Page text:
It has been a different winter here in Southern Ontario, Canada. It’s early February and there is little snow, days are moderate and most water bodies have at least some open water. Secord Pond, where this image was made, had a thin coating of ice, the remnant of a few colder weeks, but that’s changing too and a large patch of open water is now expanding.

This season has been a bit different for my photographically as well. Generally, I’d be out and about on snowshoes, making photos of snow covered pines and frosty landscapes, compensating for the bright reflection of snow and ice as I compose my images. While there is still some snow and ice, it’s patchy and the light soft and almost warm. It is becoming a learning experience, making non typical photos in a non typical winter.

Nikon D300
Tamron 70-200 mm f/2.8 @ 145mm
1/160 sec, f/6.3 -0.33, ISO 250

For more images like this, please visit my Facebook page:
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“Contemplation” – Marble Lake

"Contemplation"  - Marble Lake

Early one morning in late summer 2014, I went down to the lakefront with my daughter. It was one of those typical cool mornings on the lake where the mist from the warm water rises up and just hangs there for a few minutes before rising higher in the sky to become a cloud.

We spent some time on the dock, both making photos of the ethereal beauty of the mist as it moved in an intricate dance above the water’s surface. I was just about finished when I looked back and saw her standing on the dock and gazing across the lake. Only she can say what she might have been thinking at that moment, but she seemed transfixed by the mist, contemplating the scene in from of her. Given the slight halo around her head, she was probably reviewing her photos. It’s very serene and a moment I’m happy to have been able to capture and carry with me.

I was going for high depth of field to show some of the details in the swirling fog and a faster shutter to compensate for the brightness of the fog. It had a nice effect on the overall lighting.

Nikon D300
Tamron 17-50mm f/2.8 @ 24mm
1/640 sec, f/13.0, ISO 200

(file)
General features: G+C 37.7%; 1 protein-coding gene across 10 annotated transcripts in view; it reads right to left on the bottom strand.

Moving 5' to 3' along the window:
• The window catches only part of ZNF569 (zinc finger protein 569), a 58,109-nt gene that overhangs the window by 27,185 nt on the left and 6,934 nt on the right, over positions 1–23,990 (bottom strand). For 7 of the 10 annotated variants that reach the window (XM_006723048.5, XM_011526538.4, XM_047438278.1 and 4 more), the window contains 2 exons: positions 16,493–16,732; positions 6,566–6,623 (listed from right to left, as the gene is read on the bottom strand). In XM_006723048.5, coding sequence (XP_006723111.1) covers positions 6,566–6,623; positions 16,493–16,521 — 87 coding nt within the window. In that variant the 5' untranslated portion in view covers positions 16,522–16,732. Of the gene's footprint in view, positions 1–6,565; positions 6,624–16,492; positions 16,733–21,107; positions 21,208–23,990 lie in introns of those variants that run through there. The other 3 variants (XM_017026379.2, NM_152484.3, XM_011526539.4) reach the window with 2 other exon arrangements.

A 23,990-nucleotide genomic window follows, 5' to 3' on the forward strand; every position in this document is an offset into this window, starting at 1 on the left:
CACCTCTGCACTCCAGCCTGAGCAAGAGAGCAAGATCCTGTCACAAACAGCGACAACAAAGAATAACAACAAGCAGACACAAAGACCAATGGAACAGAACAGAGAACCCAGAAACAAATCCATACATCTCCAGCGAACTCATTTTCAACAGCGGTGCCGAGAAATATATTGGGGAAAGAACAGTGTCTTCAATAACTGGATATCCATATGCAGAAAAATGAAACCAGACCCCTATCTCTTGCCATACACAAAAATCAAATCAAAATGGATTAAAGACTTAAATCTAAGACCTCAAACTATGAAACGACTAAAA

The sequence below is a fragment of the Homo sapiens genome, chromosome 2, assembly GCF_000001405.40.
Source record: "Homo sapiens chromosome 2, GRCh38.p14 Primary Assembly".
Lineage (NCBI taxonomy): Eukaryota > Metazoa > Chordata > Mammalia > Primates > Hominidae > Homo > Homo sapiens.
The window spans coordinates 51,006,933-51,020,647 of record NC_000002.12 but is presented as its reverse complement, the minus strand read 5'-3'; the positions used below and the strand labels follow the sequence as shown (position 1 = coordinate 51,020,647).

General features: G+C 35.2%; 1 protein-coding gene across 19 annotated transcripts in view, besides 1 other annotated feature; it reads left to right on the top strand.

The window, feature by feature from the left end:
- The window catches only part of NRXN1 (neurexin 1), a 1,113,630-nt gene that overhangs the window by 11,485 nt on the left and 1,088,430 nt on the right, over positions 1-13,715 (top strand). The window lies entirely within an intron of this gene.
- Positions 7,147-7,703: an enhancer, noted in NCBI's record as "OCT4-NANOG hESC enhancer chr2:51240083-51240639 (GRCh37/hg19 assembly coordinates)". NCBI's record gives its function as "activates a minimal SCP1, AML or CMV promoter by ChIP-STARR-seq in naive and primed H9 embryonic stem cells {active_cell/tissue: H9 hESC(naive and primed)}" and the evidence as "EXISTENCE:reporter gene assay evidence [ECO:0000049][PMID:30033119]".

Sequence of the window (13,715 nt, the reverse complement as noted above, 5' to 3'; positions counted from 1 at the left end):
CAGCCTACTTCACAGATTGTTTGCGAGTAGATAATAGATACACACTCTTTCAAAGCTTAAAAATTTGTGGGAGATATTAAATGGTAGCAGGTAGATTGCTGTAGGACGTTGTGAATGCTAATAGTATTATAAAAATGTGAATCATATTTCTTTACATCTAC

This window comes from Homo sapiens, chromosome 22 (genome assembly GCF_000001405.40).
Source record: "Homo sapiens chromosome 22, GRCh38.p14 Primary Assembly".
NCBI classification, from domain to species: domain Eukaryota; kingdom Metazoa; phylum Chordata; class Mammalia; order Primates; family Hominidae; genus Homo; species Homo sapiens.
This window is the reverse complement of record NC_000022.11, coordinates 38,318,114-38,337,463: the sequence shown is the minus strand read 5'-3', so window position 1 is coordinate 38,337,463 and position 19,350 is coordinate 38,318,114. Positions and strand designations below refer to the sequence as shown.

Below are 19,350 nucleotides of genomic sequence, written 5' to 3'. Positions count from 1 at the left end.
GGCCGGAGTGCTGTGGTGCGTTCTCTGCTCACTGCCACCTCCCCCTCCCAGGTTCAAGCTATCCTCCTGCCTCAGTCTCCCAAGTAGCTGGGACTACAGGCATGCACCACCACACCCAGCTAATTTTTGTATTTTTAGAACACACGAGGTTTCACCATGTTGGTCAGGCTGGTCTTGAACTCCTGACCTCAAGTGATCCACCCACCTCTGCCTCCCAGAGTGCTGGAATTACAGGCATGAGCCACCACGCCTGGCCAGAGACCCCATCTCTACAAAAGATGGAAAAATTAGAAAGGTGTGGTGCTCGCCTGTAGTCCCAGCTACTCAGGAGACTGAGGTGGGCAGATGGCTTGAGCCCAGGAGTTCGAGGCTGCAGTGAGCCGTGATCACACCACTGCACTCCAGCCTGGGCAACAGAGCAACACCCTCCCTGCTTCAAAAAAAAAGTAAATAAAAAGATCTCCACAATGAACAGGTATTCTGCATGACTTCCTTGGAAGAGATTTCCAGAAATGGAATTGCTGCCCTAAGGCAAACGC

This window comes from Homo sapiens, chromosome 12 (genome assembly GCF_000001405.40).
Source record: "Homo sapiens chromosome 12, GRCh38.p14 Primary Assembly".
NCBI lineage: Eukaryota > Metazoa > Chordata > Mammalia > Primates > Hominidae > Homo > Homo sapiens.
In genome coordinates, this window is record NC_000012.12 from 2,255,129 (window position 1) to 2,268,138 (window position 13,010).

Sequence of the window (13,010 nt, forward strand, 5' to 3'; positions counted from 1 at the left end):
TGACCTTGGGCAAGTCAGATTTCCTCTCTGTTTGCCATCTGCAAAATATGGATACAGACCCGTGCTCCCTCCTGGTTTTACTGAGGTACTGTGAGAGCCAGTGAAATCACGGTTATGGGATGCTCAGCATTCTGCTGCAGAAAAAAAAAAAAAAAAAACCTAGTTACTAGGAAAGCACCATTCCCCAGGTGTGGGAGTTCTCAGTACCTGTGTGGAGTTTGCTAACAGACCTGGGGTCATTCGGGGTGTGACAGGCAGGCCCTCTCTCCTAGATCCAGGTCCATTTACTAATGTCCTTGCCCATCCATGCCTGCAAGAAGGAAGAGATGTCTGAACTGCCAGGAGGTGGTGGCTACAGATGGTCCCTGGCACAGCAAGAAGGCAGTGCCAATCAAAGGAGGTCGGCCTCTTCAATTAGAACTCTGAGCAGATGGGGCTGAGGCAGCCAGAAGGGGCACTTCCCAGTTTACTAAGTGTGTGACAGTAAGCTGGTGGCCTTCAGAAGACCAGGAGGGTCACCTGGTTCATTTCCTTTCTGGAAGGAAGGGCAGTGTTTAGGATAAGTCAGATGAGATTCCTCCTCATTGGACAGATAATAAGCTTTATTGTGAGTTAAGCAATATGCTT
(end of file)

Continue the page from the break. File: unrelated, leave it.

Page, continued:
For more images like this, please visit my Facebook page:
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“Keeping Score” – Quebec City

Keeping Score - Old Quebec 2012

While on a walking tour of Old Quebec a few years ago, I came across this man sitting in Parc Montmorency. When I first saw him, I had a front view and he was talking to a lady in a nurse’s uniform and she walked away laughing. I imagine she knew him and they had just shared a joke.

As the tour progressed I came around behind him, at a distance. He was now sitting alone and was writing in a note book. The angle I shot from was ideal and incorporated all sorts of elements which make this, in my option, a wonderful photograph. There is the light reflecting off the bench, the diagonal lines of a staircase in the background, wonderful shadows and textures, and the pigeon (which I did not notice when I made the photo).

This solitary gentleman sitting alone in a park, writing in a book, or journal, pulls me in and has me wanting to know more about him and his situation, like: who is he, why is he sitting on a bench writing, what is he writing. The title came from my imagination as I pictured him sitting there, watching the world around him and keeping score as it unfolded.

Nikon D300
Nikor 70-300 mm f/4.4-5.6, @ 300 mm
1/60 sec, f/5.6, ISO 450

For more images like this, please visit my Facebook page:
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“Cloud Shrouded Cliffs” – Yosemite National Park

Cloud Shrouded Clifffs - Yosemite 2013

One of my sacred places is Yosemite National Park, in California. I fell in love with this sanctuary on my first visit in 1990, when my wife and I were just starting to date and I have returned several times since.

The sheer vastness and majesty of this place is difficult to describe. There are literally millions of photos taken here, as other visitors try to capture a fragment in time but few images can do this place justice.

The appearance of the valley, high in the Sierra Nevada, is constantly changing. Between seasons, time of day, and location. The light is almost fluid and, in my limited experience here, the same view rarely repeats itself. We are offered mere ‘moments’ to carry in our images and memories as we journey here.